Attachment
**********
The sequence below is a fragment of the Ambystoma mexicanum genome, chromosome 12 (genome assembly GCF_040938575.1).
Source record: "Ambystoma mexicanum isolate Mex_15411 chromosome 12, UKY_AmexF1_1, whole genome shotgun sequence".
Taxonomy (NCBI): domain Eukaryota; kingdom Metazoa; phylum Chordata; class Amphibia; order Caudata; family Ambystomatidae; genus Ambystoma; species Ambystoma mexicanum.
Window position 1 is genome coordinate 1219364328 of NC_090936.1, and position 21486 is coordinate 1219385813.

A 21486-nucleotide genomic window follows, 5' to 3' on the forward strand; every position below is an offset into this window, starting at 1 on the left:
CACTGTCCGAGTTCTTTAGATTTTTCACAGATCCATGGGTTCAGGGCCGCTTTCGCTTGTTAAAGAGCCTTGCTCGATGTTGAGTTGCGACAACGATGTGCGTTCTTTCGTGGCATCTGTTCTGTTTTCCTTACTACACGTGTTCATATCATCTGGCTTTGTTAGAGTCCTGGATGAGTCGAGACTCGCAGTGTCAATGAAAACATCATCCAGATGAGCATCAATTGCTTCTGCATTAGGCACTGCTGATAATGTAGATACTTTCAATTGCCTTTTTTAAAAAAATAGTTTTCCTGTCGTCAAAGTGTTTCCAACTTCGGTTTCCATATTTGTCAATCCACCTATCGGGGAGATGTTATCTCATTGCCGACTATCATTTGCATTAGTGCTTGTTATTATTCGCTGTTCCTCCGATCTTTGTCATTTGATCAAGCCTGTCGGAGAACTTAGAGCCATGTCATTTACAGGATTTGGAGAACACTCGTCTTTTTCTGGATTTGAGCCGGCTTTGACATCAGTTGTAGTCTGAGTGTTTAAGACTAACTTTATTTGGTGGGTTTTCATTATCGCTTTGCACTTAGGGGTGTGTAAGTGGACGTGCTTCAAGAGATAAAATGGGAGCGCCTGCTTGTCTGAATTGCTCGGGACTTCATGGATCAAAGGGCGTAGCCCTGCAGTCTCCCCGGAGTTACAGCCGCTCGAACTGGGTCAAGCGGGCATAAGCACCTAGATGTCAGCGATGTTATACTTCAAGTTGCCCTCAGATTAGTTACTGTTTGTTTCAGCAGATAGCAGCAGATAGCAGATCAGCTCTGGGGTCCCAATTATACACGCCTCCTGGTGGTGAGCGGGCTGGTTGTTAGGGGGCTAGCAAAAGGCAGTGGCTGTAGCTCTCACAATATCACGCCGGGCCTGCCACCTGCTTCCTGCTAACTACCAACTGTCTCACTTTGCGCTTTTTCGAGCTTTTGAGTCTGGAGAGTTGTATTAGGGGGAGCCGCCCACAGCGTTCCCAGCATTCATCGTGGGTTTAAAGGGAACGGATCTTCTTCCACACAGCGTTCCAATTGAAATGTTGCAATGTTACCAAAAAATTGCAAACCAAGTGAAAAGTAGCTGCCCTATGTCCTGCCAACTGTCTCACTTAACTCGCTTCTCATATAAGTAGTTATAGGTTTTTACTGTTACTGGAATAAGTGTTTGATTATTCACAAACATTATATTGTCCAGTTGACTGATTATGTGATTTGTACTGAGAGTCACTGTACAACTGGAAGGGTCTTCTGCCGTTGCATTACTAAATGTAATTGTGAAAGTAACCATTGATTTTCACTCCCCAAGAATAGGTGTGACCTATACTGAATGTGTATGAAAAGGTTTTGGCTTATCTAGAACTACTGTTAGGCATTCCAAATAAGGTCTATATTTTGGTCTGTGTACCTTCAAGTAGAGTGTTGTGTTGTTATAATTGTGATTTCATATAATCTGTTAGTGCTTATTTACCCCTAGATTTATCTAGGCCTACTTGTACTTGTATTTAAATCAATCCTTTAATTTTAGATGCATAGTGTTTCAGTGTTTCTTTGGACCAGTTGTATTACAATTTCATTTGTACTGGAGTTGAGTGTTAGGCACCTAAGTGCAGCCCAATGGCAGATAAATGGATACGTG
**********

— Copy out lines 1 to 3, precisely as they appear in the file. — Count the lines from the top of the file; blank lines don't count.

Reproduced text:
The sequence below is a fragment of the Ambystoma mexicanum genome, chromosome 12 (genome assembly GCF_040938575.1).
Source record: "Ambystoma mexicanum isolate Mex_15411 chromosome 12, UKY_AmexF1_1, whole genome shotgun sequence".
Taxonomy (NCBI): domain Eukaryota; kingdom Metazoa; phylum Chordata; class Amphibia; order Caudata; family Ambystomatidae; genus Ambystoma; species Ambystoma mexicanum.